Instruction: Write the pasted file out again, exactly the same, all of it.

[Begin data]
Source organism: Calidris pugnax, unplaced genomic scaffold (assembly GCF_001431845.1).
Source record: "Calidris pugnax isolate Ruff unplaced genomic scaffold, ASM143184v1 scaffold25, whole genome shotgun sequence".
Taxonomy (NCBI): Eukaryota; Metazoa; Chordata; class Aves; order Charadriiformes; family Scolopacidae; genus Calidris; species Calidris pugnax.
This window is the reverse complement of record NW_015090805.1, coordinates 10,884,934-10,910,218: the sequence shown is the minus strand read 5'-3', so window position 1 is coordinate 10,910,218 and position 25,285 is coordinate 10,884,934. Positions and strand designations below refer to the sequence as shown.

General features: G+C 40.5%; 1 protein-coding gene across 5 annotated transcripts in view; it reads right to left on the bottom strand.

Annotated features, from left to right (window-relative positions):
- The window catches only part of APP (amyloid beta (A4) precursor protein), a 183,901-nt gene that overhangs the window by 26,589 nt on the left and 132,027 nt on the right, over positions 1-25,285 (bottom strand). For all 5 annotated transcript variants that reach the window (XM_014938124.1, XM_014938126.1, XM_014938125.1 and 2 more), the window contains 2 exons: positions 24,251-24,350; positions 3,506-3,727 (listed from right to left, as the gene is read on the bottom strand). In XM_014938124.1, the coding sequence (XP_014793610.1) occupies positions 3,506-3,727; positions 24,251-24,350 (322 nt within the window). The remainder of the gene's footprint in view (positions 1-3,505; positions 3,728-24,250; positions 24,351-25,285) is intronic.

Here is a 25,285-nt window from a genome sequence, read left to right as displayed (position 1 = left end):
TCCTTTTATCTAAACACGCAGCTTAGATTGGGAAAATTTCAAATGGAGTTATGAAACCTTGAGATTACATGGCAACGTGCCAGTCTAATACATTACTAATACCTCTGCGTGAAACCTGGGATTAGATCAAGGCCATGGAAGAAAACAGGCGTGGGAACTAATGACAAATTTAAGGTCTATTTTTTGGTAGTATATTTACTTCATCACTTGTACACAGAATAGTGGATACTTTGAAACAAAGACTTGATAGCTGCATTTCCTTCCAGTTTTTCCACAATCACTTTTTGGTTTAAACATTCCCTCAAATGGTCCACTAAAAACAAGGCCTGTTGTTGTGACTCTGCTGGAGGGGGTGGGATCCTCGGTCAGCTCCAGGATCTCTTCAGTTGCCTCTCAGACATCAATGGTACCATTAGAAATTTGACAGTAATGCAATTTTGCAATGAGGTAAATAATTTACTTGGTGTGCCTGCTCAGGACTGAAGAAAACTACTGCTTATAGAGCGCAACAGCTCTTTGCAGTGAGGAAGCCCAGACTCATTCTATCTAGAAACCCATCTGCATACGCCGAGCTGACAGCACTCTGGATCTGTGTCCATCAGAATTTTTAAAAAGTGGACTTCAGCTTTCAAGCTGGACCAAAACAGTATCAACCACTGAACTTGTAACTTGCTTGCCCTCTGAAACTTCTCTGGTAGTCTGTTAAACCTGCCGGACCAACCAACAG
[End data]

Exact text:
Source organism: Calidris pugnax, unplaced genomic scaffold (assembly GCF_001431845.1).
Source record: "Calidris pugnax isolate Ruff unplaced genomic scaffold, ASM143184v1 scaffold25, whole genome shotgun sequence".
Taxonomy (NCBI): Eukaryota; Metazoa; Chordata; class Aves; order Charadriiformes; family Scolopacidae; genus Calidris; species Calidris pugnax.
This window is the reverse complement of record NW_015090805.1, coordinates 10,884,934-10,910,218: the sequence shown is the minus strand read 5'-3', so window position 1 is coordinate 10,910,218 and position 25,285 is coordinate 10,884,934. Positions and strand designations below refer to the sequence as shown.

General features: G+C 40.5%; 1 protein-coding gene across 5 annotated transcripts in view; it reads right to left on the bottom strand.

Annotated features, from left to right (window-relative positions):
- The window catches only part of APP (amyloid beta (A4) precursor protein), a 183,901-nt gene that overhangs the window by 26,589 nt on the left and 132,027 nt on the right, over positions 1-25,285 (bottom strand). For all 5 annotated transcript variants that reach the window (XM_014938124.1, XM_014938126.1, XM_014938125.1 and 2 more), the window contains 2 exons: positions 24,251-24,350; positions 3,506-3,727 (listed from right to left, as the gene is read on the bottom strand). In XM_014938124.1, the coding sequence (XP_014793610.1) occupies positions 3,506-3,727; positions 24,251-24,350 (322 nt within the window). The remainder of the gene's footprint in view (positions 1-3,505; positions 3,728-24,250; positions 24,351-25,285) is intronic.

Here is a 25,285-nt window from a genome sequence, read left to right as displayed (position 1 = left end):
TCCTTTTATCTAAACACGCAGCTTAGATTGGGAAAATTTCAAATGGAGTTATGAAACCTTGAGATTACATGGCAACGTGCCAGTCTAATACATTACTAATACCTCTGCGTGAAACCTGGGATTAGATCAAGGCCATGGAAGAAAACAGGCGTGGGAACTAATGACAAATTTAAGGTCTATTTTTTGGTAGTATATTTACTTCATCACTTGTACACAGAATAGTGGATACTTTGAAACAAAGACTTGATAGCTGCATTTCCTTCCAGTTTTTCCACAATCACTTTTTGGTTTAAACATTCCCTCAAATGGTCCACTAAAAACAAGGCCTGTTGTTGTGACTCTGCTGGAGGGGGTGGGATCCTCGGTCAGCTCCAGGATCTCTTCAGTTGCCTCTCAGACATCAATGGTACCATTAGAAATTTGACAGTAATGCAATTTTGCAATGAGGTAAATAATTTACTTGGTGTGCCTGCTCAGGACTGAAGAAAACTACTGCTTATAGAGCGCAACAGCTCTTTGCAGTGAGGAAGCCCAGACTCATTCTATCTAGAAACCCATCTGCATACGCCGAGCTGACAGCACTCTGGATCTGTGTCCATCAGAATTTTTAAAAAGTGGACTTCAGCTTTCAAGCTGGACCAAAACAGTATCAACCACTGAACTTGTAACTTGCTTGCCCTCTGAAACTTCTCTGGTAGTCTGTTAAACCTGCCGGACCAACCAACAG